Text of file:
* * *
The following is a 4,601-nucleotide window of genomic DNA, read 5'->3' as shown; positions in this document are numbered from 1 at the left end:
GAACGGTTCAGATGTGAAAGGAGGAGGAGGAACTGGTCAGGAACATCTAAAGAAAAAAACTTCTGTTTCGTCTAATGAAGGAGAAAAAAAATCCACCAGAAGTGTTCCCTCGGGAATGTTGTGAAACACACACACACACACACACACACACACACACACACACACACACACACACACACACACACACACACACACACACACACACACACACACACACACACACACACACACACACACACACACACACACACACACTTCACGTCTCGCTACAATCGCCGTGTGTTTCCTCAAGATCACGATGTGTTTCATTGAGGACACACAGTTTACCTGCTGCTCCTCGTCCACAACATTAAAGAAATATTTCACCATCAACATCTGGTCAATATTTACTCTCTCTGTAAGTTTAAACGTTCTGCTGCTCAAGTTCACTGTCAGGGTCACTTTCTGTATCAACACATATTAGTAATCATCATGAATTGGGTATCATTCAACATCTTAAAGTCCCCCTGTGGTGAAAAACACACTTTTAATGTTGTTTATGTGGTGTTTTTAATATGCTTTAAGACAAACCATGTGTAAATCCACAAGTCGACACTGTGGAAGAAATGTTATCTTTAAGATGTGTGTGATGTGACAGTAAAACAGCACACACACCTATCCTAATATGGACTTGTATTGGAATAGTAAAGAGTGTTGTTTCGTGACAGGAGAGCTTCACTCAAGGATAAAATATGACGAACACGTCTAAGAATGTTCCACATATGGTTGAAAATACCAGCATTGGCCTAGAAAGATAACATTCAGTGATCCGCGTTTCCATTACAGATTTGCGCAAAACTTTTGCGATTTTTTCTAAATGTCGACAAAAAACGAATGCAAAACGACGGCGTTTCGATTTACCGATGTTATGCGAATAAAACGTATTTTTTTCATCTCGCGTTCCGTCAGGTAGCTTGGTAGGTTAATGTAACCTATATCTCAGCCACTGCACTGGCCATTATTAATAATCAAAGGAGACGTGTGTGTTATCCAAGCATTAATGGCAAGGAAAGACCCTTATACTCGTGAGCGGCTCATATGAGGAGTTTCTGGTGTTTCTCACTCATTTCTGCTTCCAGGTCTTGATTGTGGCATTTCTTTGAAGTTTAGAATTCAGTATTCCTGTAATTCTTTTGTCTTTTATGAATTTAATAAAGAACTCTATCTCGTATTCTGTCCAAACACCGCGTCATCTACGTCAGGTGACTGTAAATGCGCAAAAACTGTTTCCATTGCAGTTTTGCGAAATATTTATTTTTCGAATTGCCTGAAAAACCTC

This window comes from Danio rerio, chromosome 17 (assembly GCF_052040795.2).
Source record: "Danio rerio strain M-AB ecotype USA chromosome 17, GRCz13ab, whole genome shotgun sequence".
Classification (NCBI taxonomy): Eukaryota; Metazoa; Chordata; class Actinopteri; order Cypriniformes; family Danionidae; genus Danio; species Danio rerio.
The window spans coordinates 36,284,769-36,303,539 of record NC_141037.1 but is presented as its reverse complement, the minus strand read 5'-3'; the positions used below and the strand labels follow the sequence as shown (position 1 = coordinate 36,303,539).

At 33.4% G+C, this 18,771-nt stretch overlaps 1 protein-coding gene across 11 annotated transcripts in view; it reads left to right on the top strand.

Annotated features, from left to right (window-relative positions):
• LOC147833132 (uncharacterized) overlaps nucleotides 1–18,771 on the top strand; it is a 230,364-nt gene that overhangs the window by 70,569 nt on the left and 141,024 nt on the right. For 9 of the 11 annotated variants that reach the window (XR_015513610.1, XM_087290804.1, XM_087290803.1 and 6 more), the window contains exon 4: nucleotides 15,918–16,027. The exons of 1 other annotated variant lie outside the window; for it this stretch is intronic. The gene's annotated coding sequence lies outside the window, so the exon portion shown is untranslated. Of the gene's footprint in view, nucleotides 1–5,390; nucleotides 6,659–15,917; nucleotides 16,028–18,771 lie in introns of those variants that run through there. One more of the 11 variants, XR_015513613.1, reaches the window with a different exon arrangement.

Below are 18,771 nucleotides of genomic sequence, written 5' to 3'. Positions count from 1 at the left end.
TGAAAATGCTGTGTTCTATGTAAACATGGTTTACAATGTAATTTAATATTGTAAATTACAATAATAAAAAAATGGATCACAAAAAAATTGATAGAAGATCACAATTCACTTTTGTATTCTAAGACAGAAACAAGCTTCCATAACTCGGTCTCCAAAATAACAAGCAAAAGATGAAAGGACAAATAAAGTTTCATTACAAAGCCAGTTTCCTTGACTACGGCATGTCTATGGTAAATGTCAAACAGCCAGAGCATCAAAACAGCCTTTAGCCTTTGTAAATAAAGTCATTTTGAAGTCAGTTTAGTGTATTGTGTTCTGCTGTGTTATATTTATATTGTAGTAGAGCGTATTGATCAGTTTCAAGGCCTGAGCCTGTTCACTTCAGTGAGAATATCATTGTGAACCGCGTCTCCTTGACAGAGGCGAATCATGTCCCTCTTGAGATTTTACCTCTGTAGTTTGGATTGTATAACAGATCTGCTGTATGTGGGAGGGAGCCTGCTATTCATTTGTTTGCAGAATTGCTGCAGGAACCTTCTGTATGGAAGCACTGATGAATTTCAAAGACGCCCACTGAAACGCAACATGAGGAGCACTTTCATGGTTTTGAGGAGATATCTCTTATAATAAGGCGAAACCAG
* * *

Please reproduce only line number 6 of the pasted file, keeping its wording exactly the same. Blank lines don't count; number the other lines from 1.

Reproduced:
The window spans coordinates 36,284,769-36,303,539 of record NC_141037.1 but is presented as its reverse complement, the minus strand read 5'-3'; the positions used below and the strand labels follow the sequence as shown (position 1 = coordinate 36,303,539).